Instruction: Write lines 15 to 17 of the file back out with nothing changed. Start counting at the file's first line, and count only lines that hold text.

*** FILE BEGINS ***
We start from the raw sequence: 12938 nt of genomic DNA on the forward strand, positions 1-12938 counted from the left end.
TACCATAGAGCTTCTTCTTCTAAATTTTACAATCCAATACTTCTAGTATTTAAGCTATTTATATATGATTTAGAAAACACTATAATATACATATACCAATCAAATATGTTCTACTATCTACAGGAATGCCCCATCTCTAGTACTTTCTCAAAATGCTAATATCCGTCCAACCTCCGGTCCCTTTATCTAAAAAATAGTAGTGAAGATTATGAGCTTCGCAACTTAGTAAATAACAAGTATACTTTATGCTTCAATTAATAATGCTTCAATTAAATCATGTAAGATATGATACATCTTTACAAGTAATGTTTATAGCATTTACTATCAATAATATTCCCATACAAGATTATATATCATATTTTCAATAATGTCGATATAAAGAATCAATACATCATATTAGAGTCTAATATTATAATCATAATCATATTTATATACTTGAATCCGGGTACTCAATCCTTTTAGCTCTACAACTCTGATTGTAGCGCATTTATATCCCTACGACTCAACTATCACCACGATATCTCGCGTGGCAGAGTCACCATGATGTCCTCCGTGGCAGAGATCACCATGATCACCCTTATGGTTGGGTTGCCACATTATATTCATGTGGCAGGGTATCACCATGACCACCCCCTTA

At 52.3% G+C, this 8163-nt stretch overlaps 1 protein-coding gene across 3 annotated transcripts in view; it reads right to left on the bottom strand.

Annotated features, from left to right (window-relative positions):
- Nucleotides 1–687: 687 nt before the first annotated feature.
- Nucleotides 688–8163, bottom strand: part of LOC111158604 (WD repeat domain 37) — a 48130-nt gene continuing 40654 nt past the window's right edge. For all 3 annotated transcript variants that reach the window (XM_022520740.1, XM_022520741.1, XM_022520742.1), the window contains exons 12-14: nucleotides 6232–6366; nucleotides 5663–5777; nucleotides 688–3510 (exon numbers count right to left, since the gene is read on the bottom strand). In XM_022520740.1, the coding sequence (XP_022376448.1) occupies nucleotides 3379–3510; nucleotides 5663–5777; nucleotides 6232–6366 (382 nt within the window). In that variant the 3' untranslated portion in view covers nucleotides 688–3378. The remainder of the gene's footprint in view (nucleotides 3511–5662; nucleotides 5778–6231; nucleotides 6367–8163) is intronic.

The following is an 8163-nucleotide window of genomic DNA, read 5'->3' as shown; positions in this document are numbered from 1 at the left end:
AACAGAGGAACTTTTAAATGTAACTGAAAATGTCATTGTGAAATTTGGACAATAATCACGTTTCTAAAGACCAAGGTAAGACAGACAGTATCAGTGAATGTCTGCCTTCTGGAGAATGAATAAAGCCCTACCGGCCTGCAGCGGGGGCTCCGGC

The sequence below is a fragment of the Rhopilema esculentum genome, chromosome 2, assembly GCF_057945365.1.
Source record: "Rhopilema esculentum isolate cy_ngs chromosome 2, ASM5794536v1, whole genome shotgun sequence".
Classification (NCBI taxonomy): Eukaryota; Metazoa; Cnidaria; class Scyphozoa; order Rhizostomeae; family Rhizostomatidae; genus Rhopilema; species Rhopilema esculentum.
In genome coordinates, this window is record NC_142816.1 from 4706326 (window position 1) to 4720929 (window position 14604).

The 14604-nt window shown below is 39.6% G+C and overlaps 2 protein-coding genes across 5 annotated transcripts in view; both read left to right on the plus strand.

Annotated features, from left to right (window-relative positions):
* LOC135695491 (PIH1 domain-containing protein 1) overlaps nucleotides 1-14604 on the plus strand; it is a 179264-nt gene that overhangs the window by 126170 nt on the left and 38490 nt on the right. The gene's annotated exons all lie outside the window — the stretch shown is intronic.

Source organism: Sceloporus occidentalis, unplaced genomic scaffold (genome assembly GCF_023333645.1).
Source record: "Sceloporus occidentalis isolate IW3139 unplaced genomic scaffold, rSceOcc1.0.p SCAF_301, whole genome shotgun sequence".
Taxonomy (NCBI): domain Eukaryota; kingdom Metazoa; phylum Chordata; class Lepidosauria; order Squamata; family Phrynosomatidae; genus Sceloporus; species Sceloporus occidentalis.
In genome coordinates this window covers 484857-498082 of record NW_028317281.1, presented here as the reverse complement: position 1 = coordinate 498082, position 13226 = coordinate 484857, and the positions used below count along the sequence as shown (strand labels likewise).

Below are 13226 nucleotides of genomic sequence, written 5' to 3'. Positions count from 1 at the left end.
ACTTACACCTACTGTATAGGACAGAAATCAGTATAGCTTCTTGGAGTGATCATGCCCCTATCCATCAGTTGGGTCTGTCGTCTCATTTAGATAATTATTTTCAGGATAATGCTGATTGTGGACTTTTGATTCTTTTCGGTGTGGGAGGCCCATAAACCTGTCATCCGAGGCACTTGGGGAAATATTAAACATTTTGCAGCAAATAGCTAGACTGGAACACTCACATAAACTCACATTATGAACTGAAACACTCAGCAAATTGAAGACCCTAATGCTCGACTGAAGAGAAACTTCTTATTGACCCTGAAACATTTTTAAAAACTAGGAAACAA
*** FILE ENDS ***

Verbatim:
* LOC135695491 (PIH1 domain-containing protein 1) overlaps nucleotides 1-14604 on the plus strand; it is a 179264-nt gene that overhangs the window by 126170 nt on the left and 38490 nt on the right. The gene's annotated exons all lie outside the window — the stretch shown is intronic.

Source organism: Sceloporus occidentalis, unplaced genomic scaffold (genome assembly GCF_023333645.1).
Source record: "Sceloporus occidentalis isolate IW3139 unplaced genomic scaffold, rSceOcc1.0.p SCAF_301, whole genome shotgun sequence".